contour system is $\hat \tau$--recolorable.
\endproclaim Theorem 6 will imply
(we mean the values from (2.14) and (3.34))
that after the completion of the recoloring procedures
of Theorem 5 (applied first to the original \ps \ model,
then successively to the partially expanded models
emerging from previous recoloring steps etc.), {\it no\/} small
contour systems $\gb\sqsubset \Lambda$ will be left in
the final mixed model in $\Lambda$.
This leads directly to Main Theorem, see section 8.
\endremark
\vskip1mm
\head {6. The proof of Theorem 6 }
\endhead
A contour system is $\gb'$ is called {\it tight\/} if it has
{\it no\/} contour subsystem $\gb$
satisfying
\footnote{Tightness of $\gb$ is the {\it same\/}
notion as the tightness
of its support $\supp \gb$ defined in section II.}
$$ \supp \gb \sqcap (\gb' \setminus \gb) =
\vv \cap \supp (\gb' \setminus \gb) =
\emptyset \ \ ( \Longleftrightarrow \ \
\vv \sqsubset (\supp (\gb' \setminus \gb)^c ) .\tag 3.52
$$
If the above relation {\it is\/} satisfied we say that $\gb$
is an {\it isolated\/} contour subsystem of $\gb'$.
Recall that we take the $l_{\infty}$ norm everyhere;
the
choice
of
$C=1$
instead of some other constant $C$ in $C \diam \supp \gb$
on the right hand side of (2.5)
is somehow arbitrary.
We will show that the proof of Theorem 6 can be reduced to the
case of extremally small {\it tight\/} systems $\gb$.
The smallness of $\gb$ will imply that
the quantity $A(\gb)$ in $F(\gb) = E(\gb)
-A(\gb)$ will become ``safely small'' with respect to
$E(\gb)$.
(The quantity $A^* (\gb)$ will be even {\it nonpositive\/}
in the most important case of the ``stable''
external colour of $\gb$ !)
The tightness of $\gb$ will then reduce
Theorem 6 to some {\it combinatorial statement\/}
relating the values $|\supp \gb|$ and $\conn \gb$.
See Theorem 7 below.
However, the case of systems $\gb$ which are
{\it not tight\/} is more
characteristic and more important for the proof. The quantities $A(\gb)$ (more
specifically, the quantities $A^*_{\text{max}}(\square)$)
will play rather important role in the announced
reduction to tight systems:
\definition { The skeleton }
\enddefinition
Let us denote the contour systems by symbols
$ \Cal D$ here, the symbol $\gb$ being now used mainly
for (pre)contours or even for cubes.
Consider the following
auxiliary construction in any volume $\Lambda$, for any
configuration $y$ on $\Lambda$ which is stratified,
at least locally in $\Lambda$. We will actually use it
below with the special
choice $\Lambda =
V_{\updownarrow}(\Cal D)\setminus \supp \Cal D $ (for
a contour system $\Cal D$ ) and with $y$ being the colour induced by
$\Cal D$ (it is only locally
from $\es$!) on $V(\Cal D)$.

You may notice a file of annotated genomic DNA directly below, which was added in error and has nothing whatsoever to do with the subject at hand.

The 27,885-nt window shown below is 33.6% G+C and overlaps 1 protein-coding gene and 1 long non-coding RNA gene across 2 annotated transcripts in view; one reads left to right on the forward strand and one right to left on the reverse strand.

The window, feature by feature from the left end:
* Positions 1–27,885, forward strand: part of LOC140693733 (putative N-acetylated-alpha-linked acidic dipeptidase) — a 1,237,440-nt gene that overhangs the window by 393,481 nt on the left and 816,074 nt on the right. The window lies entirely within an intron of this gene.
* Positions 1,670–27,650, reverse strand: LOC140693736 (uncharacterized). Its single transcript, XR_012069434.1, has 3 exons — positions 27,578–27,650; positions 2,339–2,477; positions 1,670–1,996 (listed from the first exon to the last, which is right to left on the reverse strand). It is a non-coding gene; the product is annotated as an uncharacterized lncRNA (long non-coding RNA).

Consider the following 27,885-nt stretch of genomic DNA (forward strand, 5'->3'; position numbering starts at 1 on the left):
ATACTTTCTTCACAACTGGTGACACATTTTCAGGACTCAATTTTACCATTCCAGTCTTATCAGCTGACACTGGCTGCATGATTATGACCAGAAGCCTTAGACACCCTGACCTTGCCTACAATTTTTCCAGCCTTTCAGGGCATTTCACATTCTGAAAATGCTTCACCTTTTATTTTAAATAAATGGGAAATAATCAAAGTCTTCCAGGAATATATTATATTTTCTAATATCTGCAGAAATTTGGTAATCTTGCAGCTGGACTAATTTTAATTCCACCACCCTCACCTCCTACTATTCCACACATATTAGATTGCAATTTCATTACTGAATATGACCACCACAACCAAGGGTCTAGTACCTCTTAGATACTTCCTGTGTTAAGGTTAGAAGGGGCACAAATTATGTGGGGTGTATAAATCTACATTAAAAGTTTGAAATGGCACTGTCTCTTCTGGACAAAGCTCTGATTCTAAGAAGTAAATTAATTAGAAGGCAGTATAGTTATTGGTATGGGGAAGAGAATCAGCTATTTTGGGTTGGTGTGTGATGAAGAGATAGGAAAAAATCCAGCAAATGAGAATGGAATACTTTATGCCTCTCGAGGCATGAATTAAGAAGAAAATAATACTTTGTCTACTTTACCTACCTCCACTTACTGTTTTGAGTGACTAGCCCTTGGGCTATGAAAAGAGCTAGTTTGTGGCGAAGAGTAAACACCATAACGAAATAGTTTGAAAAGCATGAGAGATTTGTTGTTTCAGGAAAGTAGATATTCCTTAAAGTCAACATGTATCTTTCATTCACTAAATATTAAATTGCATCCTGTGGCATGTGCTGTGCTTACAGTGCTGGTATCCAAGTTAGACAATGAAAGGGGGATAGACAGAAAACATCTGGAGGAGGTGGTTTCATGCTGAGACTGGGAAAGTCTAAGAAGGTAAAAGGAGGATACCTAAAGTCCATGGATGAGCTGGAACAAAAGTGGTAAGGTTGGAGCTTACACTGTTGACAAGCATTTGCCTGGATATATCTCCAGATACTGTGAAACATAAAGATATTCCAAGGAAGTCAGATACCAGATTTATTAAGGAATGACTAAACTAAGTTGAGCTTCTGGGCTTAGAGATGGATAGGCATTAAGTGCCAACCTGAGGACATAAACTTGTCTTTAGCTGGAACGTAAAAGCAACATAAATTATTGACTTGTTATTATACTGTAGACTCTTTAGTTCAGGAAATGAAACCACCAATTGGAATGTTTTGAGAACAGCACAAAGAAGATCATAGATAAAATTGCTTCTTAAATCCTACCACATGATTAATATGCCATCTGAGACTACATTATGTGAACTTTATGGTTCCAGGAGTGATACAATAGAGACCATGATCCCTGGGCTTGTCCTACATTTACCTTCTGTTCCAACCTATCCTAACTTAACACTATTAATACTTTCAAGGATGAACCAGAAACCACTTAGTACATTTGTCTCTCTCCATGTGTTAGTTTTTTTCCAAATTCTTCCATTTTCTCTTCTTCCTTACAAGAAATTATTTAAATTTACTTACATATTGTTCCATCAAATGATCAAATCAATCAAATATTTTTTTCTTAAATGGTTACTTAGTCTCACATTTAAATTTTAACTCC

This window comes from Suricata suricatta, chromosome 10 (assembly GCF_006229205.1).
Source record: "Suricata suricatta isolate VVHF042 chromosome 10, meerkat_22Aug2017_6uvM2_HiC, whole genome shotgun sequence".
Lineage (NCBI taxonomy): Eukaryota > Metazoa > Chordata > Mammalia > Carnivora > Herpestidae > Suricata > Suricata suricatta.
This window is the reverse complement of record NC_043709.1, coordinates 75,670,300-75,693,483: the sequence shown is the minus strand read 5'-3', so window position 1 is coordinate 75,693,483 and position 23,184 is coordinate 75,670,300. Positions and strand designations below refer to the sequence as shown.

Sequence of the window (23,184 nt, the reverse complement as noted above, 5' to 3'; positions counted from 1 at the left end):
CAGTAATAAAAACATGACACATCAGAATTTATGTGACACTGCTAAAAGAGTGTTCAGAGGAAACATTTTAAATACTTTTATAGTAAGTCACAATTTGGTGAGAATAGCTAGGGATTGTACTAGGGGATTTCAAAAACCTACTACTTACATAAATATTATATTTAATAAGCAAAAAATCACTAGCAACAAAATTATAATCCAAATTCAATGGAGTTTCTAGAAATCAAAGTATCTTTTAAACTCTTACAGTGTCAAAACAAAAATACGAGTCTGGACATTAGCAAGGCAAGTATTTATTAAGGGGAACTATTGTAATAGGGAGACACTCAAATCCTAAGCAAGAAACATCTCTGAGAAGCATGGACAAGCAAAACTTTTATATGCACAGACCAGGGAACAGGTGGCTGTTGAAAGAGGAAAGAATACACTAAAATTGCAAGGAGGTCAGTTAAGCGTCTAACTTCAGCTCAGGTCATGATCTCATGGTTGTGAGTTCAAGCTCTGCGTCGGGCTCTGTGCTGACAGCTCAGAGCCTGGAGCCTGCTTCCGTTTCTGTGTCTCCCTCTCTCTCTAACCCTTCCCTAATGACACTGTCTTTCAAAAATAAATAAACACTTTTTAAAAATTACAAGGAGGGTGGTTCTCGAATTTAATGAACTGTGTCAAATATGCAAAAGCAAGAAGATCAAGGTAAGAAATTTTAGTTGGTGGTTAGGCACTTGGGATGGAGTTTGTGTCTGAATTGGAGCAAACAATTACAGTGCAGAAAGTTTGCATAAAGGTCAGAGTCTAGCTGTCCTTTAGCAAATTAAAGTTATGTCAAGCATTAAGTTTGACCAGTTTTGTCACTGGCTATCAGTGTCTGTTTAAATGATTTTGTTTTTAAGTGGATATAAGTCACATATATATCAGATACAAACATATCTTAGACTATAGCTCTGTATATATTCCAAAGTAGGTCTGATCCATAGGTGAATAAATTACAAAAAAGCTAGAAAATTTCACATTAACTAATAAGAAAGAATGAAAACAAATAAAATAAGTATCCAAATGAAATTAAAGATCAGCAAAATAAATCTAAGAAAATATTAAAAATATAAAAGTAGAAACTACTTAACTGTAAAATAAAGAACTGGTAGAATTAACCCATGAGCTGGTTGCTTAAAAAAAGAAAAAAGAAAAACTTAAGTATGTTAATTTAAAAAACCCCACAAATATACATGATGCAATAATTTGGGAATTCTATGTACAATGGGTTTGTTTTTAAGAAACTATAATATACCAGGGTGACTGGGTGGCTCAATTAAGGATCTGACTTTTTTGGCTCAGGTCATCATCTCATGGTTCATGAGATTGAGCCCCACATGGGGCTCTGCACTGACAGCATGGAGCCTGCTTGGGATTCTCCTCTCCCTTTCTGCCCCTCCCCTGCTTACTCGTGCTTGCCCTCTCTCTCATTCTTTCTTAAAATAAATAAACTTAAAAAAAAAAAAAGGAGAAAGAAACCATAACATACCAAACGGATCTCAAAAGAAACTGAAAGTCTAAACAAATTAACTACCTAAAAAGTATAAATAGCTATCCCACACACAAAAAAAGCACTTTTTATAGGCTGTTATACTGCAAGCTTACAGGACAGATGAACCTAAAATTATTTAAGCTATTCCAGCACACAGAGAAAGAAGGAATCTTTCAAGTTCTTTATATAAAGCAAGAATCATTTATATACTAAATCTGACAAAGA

\definition{Construction of the skeleton}
Given a stratified configuration $y$ and a cube $\square$
say that this cube $\square$
is {\it minimal nonsmall\/} if $A^*(\square , y) > \tau' ( \diam \square)$
holds for {\it some\/} extension
\footnote{ Here it would be perhaps more
convenient to have ``any'' instead of ``some''. Fortunately,
this subtlety could be important only for cubes
``very closely sticked to $\Cal D$'' and an inspection
shows that a slight increase of $E(\gb)$ in (2.14) (and therefore the increase
of $\tau' =
\tau -\varepsilon'$)
influences the lower bound for $F(\Cal D)$ more than all these
corrections.} of $y$, see (3.49) and no smaller cube which is at the same time a subcube
of $\square$ satisfies
such a condition. (Sometimes, for ``stable'' $y$ -- defined below in
Main Theorem such a cube $\square$ will {\it not\/} exist; however this is
not the case of a
typical nontrivial situation below.)
Given a volume $\Lambda$, let us now find
some smallest possible (in $\prec$) minimal nonsmall cube
$\square \sqsubset \Lambda$ (if there is some).
Take all the adjacent (having distance $1$ to $\square$) cubes
$\square'\ssubset \Lambda$ which are horizontal shifts of $\square$,
then take all the adjacent, horizontally
shifted cubes to the cubes just constructed etc.
Thus we obtain some ``layer'' (only partially filled in $\Lambda$;
cubes which would be too close
to $\Lambda^c$ are excluded !)
of cubes inside $\Lambda$.
Construct also other possible
partial layers {\it not intersecting\/} those constructed before,
according to the rule that a layer with a {\it smallest possible\/}
diameter of its
``paving blocks'' is constructed in each step. The exact meaning of the statement
that the layers would not mutually ``touch''
will be that the vertical distance between any two
adjacent layers is
bigger than the {\it logarithm\/} of the thickness
of both layers. There is of course some
arbitrariness in this requirement;
its reasonability will be seen below.
\footnote{ The reason is to keep $\Am$ roughly additive as a function
defined on the union of cubes of the skeleton.
We will see below that the logarithmic distance will assure this --
because
of the exponential decay of the terms $k_T$ in the sums (3.43)
used in the definition of the quantities $f_t$. See
Lemma below (3.54).}
The collection of all minimal cubes of $\Lambda$
thus constructed will be called the {\it skeleton\/ } of $\Lambda$.